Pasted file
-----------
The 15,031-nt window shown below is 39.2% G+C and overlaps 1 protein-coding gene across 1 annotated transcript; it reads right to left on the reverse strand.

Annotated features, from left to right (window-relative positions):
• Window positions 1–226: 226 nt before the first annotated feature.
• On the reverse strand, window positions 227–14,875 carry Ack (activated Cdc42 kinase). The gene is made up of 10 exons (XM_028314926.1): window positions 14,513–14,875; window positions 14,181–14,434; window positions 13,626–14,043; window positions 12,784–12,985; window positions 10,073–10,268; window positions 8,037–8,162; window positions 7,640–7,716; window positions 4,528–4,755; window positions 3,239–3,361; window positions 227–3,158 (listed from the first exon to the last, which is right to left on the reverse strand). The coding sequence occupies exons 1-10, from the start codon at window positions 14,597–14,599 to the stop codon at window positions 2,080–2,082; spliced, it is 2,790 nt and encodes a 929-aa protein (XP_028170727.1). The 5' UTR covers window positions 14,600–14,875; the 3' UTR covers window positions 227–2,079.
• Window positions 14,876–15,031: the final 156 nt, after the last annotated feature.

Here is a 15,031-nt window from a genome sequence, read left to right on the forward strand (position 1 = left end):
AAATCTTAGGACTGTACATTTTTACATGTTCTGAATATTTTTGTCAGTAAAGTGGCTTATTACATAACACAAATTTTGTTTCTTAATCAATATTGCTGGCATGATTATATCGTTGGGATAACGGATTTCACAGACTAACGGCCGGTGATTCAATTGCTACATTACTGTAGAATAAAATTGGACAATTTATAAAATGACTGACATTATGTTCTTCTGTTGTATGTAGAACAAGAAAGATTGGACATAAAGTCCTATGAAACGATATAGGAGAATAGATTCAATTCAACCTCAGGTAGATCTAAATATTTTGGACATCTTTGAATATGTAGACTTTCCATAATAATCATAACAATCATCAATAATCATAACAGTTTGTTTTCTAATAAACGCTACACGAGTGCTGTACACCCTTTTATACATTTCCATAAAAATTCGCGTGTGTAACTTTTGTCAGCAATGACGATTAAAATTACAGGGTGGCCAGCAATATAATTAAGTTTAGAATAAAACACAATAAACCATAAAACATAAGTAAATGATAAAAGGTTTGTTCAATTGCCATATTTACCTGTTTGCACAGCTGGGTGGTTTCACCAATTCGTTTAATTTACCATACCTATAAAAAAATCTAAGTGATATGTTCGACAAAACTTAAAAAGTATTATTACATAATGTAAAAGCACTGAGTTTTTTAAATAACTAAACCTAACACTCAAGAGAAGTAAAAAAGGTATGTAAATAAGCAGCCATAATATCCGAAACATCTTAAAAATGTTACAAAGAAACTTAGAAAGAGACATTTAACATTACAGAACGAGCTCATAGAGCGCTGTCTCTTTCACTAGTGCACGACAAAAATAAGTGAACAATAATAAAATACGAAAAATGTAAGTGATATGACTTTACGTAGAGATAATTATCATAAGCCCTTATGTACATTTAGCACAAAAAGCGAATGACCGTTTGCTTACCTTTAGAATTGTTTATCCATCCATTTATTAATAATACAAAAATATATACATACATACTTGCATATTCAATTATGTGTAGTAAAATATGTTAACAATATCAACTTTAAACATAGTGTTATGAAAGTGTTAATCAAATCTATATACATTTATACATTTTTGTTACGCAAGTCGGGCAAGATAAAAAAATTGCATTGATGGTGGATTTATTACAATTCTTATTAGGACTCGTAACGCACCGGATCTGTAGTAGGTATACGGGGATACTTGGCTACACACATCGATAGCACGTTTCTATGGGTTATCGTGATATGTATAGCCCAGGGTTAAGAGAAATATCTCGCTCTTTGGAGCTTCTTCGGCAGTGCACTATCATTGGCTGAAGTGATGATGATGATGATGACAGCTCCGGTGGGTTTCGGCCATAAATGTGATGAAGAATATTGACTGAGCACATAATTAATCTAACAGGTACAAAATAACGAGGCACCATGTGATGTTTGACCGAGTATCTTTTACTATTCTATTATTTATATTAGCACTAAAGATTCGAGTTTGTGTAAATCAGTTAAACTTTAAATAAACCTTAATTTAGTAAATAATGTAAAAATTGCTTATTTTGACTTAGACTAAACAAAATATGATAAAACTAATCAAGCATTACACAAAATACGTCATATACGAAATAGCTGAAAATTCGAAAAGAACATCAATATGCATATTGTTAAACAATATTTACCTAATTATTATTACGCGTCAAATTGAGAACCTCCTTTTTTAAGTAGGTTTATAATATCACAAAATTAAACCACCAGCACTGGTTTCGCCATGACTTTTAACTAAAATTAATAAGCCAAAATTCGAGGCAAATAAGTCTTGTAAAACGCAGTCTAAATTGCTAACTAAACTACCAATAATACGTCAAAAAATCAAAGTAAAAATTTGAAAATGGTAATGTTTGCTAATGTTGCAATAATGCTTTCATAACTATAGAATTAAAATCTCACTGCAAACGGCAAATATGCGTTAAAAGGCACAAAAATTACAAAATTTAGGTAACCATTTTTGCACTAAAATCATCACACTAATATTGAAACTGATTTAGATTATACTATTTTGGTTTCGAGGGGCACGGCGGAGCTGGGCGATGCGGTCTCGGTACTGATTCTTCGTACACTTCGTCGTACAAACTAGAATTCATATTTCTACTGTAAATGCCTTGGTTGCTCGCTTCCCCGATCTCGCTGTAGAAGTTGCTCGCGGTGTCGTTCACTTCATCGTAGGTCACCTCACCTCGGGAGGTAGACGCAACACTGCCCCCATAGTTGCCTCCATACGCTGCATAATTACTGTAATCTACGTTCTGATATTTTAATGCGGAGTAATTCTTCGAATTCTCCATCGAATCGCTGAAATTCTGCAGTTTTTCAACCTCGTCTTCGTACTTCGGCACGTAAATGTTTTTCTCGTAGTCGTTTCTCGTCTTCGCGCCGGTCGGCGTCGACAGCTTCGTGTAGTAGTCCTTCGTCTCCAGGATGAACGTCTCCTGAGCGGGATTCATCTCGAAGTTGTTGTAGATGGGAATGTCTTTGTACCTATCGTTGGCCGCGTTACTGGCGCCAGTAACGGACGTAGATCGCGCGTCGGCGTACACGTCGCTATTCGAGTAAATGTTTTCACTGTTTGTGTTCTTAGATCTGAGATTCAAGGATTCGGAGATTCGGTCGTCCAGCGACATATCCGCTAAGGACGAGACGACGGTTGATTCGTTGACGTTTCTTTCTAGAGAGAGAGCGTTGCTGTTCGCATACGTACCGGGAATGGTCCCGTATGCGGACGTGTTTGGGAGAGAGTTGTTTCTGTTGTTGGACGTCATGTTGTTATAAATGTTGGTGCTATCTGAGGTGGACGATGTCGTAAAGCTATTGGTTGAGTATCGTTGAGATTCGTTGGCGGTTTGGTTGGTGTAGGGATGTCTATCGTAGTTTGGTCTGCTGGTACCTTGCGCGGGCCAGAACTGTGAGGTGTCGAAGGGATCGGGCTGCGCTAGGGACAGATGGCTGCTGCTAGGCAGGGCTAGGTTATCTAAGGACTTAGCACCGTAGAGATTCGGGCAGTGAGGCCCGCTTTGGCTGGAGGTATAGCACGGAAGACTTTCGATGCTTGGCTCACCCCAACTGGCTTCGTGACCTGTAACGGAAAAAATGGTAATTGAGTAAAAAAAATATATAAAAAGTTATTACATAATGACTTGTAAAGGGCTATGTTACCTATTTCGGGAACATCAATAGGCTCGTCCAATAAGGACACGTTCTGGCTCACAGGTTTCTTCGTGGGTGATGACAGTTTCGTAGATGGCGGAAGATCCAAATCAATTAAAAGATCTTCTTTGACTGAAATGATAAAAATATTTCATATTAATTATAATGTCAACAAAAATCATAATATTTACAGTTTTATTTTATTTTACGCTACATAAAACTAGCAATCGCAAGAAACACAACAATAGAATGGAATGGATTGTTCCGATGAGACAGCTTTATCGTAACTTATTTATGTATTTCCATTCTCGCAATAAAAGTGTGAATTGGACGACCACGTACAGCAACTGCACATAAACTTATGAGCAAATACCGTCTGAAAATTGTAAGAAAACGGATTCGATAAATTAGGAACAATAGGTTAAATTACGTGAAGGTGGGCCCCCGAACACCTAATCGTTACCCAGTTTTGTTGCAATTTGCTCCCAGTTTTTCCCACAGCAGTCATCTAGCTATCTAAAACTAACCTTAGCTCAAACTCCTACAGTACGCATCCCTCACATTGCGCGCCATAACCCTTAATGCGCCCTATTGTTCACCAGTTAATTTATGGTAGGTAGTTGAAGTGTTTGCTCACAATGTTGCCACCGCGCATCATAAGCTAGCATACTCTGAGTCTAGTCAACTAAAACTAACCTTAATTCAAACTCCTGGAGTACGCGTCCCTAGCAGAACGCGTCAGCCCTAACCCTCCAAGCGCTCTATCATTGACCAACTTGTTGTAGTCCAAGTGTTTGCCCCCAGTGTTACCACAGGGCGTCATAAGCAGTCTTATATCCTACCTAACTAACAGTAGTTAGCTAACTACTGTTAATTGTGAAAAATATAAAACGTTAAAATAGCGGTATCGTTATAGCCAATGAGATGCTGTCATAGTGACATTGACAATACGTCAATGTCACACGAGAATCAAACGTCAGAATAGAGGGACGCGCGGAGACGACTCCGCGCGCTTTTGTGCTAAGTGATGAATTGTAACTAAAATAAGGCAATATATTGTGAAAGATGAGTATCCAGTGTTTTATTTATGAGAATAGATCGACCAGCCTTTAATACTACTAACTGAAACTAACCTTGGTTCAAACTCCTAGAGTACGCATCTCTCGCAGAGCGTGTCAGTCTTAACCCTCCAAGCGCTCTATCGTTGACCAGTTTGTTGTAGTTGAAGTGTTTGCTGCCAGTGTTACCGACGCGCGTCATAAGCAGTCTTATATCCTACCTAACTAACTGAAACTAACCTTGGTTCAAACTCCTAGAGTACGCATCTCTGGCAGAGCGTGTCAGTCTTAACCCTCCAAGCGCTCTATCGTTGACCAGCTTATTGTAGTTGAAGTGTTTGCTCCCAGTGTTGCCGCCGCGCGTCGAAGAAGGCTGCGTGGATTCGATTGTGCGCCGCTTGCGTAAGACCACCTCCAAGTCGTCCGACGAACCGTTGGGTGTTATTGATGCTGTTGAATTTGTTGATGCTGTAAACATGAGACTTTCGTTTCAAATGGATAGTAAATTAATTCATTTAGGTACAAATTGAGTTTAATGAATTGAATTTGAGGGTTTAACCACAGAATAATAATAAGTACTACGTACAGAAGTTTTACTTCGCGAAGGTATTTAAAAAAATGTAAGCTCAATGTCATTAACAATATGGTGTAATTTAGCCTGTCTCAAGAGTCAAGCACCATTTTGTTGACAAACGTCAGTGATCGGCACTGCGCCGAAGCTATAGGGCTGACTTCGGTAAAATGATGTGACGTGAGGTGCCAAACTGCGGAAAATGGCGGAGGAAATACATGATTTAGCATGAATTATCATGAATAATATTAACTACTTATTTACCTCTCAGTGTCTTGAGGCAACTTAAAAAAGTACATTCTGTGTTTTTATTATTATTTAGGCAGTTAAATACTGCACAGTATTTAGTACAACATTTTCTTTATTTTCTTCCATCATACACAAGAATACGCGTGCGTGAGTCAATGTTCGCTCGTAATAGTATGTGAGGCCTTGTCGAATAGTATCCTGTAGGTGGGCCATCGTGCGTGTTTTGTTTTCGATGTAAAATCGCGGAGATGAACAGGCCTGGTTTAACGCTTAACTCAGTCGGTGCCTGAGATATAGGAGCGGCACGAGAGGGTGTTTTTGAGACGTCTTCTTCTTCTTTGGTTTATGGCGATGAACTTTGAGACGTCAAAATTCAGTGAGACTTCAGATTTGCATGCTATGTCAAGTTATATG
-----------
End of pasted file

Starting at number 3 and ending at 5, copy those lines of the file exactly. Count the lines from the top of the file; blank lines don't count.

• Window positions 1–226: 226 nt before the first annotated feature.
• On the reverse strand, window positions 227–14,875 carry Ack (activated Cdc42 kinase). The gene is made up of 10 exons (XM_028314926.1): window positions 14,513–14,875; window positions 14,181–14,434; window positions 13,626–14,043; window positions 12,784–12,985; window positions 10,073–10,268; window positions 8,037–8,162; window positions 7,640–7,716; window positions 4,528–4,755; window positions 3,239–3,361; window positions 227–3,158 (listed from the first exon to the last, which is right to left on the reverse strand). The coding sequence occupies exons 1-10, from the start codon at window positions 14,597–14,599 to the stop codon at window positions 2,080–2,082; spliced, it is 2,790 nt and encodes a 929-aa protein (XP_028170727.1). The 5' UTR covers window positions 14,600–14,875; the 3' UTR covers window positions 227–2,079.
• Window positions 14,876–15,031: the final 156 nt, after the last annotated feature.